By Anonym 15 Sep

John Steinbeck

And now you don't have to be perfect, you can be good.

By Anonym 15 Sep

John Steinbeck

The nicest thing in the world you can do for anybody is let them help you.

By Anonym 13 Sep

John Steinbeck

Four hoarse blasts of a ship's whistle still raise the hair on my neck and set my feet to tapping.

By Anonym 13 Sep

John Steinbeck

Guys like us, that work on ranches, are the loneliest guys in the world

By Anonym 16 Sep

John Steinbeck

Do you know, I am putting off ending this letter as though the end would be the end of something I want to hold on to. That's not true of course - just a feeling like the quick one of hexing your trip so you couldn't go. The mind is capable of any selfishness and it thinks unworthy things whether you want it or not. Best to admit it is a bad child rather than to pretend it is always a good one. Because a bad child can improve but a good one is a liar and nothing can improve a liar.

By Anonym 13 Sep

John Steinbeck

For the first time I am working on a book that is not limited and that will take every bit of experience and thought and feeling that I have.

By Anonym 15 Sep

John Steinbeck

The story [Henny-Penny] has the best opening in all literature-"The sky is falling," cried Henny-Penny, "and a piece of it fell on my tail.

By Anonym 13 Sep

John Steinbeck

[Cannery Row's] inhabitants are, as the man once said, 'whores, pimps, gamblers, and sons of bitches,' by which he meant everybody. Had the man looked through another peephole he might have said, 'saints and angels and martyrs and holy men,' and he would have meant the same thing.

By Anonym 14 Sep

John Steinbeck

The American girl makes a servant of her husband and then finds him contemptible for being a servant

By Anonym 18 Sep

John Steinbeck

Sure, cried the tenant men, but it's our land. We measured it and broke it up. We were born on it, and we got killed on it, died on it. Even if it's no good, it's still ours. That's what makes it ours-being born on it, working it, dying on it.

By Anonym 14 Sep

John Steinbeck

It is customary for the recipient of this award to offer personal or scholarly comment on the nature and the direction of literature. At this particular time, however, I think it would be well to consider the high duties and the responsibilities of the makers of literature.

By Anonym 13 Sep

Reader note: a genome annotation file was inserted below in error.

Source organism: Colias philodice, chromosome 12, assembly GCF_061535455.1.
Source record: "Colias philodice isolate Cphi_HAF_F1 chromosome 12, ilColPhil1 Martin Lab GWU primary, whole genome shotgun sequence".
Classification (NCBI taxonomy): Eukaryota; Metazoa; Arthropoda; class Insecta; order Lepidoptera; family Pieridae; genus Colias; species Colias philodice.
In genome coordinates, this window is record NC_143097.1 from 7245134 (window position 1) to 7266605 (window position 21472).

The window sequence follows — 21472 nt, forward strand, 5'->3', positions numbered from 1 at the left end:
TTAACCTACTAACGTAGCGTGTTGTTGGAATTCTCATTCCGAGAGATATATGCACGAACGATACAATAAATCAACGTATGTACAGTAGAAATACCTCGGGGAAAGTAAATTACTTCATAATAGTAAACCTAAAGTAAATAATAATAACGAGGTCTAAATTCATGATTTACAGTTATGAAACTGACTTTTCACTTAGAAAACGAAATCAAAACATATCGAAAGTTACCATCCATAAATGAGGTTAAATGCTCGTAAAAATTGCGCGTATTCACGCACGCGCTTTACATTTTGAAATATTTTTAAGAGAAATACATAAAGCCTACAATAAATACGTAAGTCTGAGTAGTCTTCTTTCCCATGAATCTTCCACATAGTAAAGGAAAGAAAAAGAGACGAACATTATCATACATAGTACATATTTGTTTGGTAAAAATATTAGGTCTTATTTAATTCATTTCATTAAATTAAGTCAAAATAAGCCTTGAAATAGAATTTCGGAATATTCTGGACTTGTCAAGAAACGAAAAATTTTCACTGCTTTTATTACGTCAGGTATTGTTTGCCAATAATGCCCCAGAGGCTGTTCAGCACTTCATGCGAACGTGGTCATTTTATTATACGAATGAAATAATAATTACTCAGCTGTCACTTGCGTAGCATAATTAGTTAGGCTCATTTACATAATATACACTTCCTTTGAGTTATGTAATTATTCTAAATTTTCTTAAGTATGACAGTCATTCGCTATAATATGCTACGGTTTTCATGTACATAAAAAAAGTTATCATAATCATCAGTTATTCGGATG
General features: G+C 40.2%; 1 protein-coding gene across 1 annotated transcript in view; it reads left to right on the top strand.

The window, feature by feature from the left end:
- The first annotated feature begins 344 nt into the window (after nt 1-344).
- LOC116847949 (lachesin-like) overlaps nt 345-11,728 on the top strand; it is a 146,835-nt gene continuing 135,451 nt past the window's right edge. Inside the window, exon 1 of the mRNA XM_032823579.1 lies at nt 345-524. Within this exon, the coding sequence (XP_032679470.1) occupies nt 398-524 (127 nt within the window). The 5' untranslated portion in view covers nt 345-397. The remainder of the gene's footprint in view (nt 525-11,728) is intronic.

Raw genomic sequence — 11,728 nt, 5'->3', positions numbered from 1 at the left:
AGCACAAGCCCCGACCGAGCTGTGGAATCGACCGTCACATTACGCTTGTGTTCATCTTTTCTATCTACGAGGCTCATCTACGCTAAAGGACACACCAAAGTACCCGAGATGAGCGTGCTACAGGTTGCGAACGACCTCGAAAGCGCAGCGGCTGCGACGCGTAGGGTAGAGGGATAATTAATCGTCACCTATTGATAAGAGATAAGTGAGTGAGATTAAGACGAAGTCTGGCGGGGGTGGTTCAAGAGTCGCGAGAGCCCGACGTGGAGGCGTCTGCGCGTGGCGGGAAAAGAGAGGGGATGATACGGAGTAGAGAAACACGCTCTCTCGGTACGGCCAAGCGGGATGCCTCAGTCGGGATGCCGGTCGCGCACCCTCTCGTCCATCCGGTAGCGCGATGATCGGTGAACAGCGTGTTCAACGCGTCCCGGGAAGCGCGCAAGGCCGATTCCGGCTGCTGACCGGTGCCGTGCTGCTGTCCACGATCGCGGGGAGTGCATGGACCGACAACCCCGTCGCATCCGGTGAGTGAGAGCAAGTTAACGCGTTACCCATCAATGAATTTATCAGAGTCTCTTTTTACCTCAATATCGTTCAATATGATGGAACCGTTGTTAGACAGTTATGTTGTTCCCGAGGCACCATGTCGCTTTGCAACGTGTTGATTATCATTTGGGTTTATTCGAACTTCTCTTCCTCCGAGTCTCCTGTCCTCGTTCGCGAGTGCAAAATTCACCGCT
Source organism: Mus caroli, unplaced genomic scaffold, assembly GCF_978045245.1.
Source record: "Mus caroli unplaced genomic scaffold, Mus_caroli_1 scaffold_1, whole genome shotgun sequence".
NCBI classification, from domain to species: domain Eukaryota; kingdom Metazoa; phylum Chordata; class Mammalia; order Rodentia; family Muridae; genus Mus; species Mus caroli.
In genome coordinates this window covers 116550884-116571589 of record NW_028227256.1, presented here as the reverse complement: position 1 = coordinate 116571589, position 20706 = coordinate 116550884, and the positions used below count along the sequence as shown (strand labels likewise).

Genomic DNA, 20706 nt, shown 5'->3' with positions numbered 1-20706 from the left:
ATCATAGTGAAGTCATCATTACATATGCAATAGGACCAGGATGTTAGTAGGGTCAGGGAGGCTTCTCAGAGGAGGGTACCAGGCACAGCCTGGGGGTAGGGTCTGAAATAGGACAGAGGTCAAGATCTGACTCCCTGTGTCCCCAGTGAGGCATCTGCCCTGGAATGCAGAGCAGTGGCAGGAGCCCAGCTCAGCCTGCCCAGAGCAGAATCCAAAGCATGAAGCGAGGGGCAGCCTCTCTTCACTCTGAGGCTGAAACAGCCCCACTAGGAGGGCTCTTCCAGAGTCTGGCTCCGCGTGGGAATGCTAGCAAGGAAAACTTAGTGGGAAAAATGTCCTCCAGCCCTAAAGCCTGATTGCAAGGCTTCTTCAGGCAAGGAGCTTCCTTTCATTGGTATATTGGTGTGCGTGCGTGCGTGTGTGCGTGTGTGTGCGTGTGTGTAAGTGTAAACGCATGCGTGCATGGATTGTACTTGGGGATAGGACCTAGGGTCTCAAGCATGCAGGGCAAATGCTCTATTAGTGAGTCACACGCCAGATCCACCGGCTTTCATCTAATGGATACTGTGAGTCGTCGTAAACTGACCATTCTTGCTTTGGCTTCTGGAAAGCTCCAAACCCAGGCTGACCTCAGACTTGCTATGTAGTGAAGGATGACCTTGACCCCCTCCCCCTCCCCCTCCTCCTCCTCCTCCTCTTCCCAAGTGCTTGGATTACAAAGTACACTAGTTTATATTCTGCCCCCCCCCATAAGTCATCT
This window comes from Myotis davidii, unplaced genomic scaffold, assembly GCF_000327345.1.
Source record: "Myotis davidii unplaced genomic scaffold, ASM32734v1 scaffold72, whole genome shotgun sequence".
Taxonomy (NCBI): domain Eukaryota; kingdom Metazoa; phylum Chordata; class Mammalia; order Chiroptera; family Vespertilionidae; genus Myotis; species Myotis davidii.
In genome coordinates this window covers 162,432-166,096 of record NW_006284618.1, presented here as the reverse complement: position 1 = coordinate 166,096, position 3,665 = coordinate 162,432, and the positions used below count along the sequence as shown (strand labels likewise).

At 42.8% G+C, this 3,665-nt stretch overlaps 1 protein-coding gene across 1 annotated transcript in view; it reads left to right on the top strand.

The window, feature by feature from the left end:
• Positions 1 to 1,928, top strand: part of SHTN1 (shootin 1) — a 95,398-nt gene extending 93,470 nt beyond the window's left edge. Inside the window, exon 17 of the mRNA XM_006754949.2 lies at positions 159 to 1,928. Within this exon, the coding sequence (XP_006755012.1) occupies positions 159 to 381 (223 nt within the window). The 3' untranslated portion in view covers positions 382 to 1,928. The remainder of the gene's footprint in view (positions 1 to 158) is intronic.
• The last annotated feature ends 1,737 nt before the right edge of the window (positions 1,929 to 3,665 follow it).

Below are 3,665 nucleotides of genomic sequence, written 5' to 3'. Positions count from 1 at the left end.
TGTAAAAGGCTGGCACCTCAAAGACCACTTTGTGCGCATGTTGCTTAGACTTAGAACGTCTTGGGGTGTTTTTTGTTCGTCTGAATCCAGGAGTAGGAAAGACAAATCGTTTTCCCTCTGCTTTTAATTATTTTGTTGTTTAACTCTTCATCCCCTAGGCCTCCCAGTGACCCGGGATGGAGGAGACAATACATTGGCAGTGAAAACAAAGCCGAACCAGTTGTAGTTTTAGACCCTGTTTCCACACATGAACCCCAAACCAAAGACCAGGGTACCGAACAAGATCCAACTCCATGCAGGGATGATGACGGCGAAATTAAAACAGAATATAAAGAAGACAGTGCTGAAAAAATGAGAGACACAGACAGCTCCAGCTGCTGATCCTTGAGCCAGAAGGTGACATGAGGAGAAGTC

John Steinbeck

A funeral isn't for the dead. You'll simply be a stage set for a kind of festival maybe. And besides, you won't even be there.

By Anonym 13 Sep

John Steinbeck

For it is my opinion that we enclose and celebrate the freaks of our nation and our civilization. Yellowstone National Park is no more representative of America than is Disneyland.

By Anonym 17 Sep

John Steinbeck

Men don't get knocked out, or I mean they can fight back against big things. What kills them is erosion; they get nudged into failure.

By Anonym 17 Sep

John Steinbeck

Ma raised her eyes to the girl's face. Ma's eyes were patient, but the lines of strain were on her forehead. Ma fanned and fanned the air, and her piece of cardboard warned off the flies. "When you're young, Rosasharn, ever'thing that happens is a thing all by itself. It's a lonely thing. I know, i 'member, Rosasharn." Her mouth loved the name of her daughter. "You're gonna have a baby, Rosasharn, and that's somepin to you lonely and away. That's gonna hurt you, an' the hurt'll be lonely hurt, an' this here tent is alone in the worl', Rosasharn." She whipped the air for a moment to drive a buzzing blow fly on, and the big shining fly circled the tent twice and zoomed out into the blinding sunlight. And Ma went on, "They's a time of change, an' when that comes, dyin' is a piece of dyin', and bearin' is a piece of bearin', an' bearin' an' dyin' is two pieces of the same thing. An' then things ain't so lonely any more. An' then a hurt don't hurt so bad, 'cause it ain't a lonely hurt no more, Rosasharn. I wisht I could tell you so you'd know, but I can't." And her voice was so soft, so full of love, that tears crowded into Rose of Sharon's eyes, and flowed over her eyes and blinded her.

By Anonym 13 Sep

John Steinbeck

Books are the best friends you can have; they inform you, and entertain you, and they don't talk back.

By Anonym 14 Sep

John Steinbeck

I've lived in good climate, and it bores the hell out of me. I like weather rather than climate.

By Anonym 13 Sep

John Steinbeck

Ideas are like rabbits. You get a couple and learn how to handle them, and pretty soon you have a dozen.